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Part III The Prohibition of the Use of Force, Self-Defence, and Other Concepts, Ch.32 Action Against Host States of Terrorist Groups

Lindsay Moir

From: The Oxford Handbook of the Use of Force in International Law

Edited By: Marc Weller

From: Oxford Public International Law (http://opil.ouplaw.com). (c) Oxford University Press, 2015. All Rights Reserved.date: 23 September 2020

Subject(s):
Terrorism — Terrorism, financing — Self-defence — Armed conflict, international — UN Charter — Armed attack — International peace and security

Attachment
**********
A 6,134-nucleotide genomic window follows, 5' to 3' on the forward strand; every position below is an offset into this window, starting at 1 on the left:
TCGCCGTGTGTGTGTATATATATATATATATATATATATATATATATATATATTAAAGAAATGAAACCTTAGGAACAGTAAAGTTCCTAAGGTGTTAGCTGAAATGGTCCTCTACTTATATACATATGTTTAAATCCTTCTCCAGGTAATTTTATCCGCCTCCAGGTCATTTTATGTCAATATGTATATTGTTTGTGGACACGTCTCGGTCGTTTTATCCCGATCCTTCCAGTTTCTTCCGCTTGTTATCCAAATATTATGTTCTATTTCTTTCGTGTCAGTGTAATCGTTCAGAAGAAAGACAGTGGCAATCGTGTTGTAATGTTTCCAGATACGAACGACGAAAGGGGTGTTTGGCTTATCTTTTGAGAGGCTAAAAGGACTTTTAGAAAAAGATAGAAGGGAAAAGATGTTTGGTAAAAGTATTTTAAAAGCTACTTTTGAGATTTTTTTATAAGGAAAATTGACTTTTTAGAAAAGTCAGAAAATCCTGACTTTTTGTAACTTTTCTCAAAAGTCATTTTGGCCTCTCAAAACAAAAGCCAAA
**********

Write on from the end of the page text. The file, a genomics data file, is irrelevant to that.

This chapter examines the problems that could arise when a state invokes self-defence to justify action against terrorist groups in another state. It first considers indirect armed attack against armed groups and the controversy surrounding the use of self-defence where armed groups are controlled by a foreign state, with particular reference to the International Court of Justice (ICJ) jurisprudence. It then discusses the possibility that an armed attack could occur, permitting a forcible response in the context of international law, without attribution to a state by citing the Nicaragua case in which the ICJ pronounced that self-defence is permissible against a host state in effective control of an armed group. The chapter also looks at the case of Afghanistan and its relationship to Al Qaeda as an example of a state’s claims of self-defence against terrorism.

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